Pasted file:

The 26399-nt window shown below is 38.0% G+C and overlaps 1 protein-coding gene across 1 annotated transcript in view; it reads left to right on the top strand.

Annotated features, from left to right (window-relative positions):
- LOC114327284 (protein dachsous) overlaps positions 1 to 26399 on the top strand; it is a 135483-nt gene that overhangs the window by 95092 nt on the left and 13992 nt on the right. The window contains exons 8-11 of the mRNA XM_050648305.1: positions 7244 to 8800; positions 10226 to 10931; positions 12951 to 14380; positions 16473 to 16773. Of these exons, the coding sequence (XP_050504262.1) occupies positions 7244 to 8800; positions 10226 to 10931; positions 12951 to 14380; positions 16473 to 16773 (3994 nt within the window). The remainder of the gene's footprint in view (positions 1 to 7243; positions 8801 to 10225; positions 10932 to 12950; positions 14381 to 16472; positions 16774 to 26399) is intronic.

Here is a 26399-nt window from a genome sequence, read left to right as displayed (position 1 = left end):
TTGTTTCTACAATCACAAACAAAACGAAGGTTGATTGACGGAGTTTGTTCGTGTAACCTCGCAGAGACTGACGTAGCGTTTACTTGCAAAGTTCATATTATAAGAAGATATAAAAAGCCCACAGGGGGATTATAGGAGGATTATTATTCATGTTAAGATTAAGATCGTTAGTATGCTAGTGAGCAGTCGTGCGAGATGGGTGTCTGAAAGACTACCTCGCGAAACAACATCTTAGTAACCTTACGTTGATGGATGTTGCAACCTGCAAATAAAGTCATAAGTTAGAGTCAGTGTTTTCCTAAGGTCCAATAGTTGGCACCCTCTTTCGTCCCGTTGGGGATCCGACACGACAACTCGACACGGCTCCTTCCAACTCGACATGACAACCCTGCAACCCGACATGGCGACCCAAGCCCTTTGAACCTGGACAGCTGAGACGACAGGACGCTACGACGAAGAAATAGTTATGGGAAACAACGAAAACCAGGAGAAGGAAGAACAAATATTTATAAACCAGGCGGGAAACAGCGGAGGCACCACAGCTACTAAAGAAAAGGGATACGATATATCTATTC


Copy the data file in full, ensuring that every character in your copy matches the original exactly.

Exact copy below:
The 26399-nt window shown below is 38.0% G+C and overlaps 1 protein-coding gene across 1 annotated transcript in view; it reads left to right on the top strand.

Annotated features, from left to right (window-relative positions):
- LOC114327284 (protein dachsous) overlaps positions 1 to 26399 on the top strand; it is a 135483-nt gene that overhangs the window by 95092 nt on the left and 13992 nt on the right. The window contains exons 8-11 of the mRNA XM_050648305.1: positions 7244 to 8800; positions 10226 to 10931; positions 12951 to 14380; positions 16473 to 16773. Of these exons, the coding sequence (XP_050504262.1) occupies positions 7244 to 8800; positions 10226 to 10931; positions 12951 to 14380; positions 16473 to 16773 (3994 nt within the window). The remainder of the gene's footprint in view (positions 1 to 7243; positions 8801 to 10225; positions 10932 to 12950; positions 14381 to 16472; positions 16774 to 26399) is intronic.

Here is a 26399-nt window from a genome sequence, read left to right as displayed (position 1 = left end):
TTGTTTCTACAATCACAAACAAAACGAAGGTTGATTGACGGAGTTTGTTCGTGTAACCTCGCAGAGACTGACGTAGCGTTTACTTGCAAAGTTCATATTATAAGAAGATATAAAAAGCCCACAGGGGGATTATAGGAGGATTATTATTCATGTTAAGATTAAGATCGTTAGTATGCTAGTGAGCAGTCGTGCGAGATGGGTGTCTGAAAGACTACCTCGCGAAACAACATCTTAGTAACCTTACGTTGATGGATGTTGCAACCTGCAAATAAAGTCATAAGTTAGAGTCAGTGTTTTCCTAAGGTCCAATAGTTGGCACCCTCTTTCGTCCCGTTGGGGATCCGACACGACAACTCGACACGGCTCCTTCCAACTCGACATGACAACCCTGCAACCCGACATGGCGACCCAAGCCCTTTGAACCTGGACAGCTGAGACGACAGGACGCTACGACGAAGAAATAGTTATGGGAAACAACGAAAACCAGGAGAAGGAAGAACAAATATTTATAAACCAGGCGGGAAACAGCGGAGGCACCACAGCTACTAAAGAAAAGGGATACGATATATCTATTC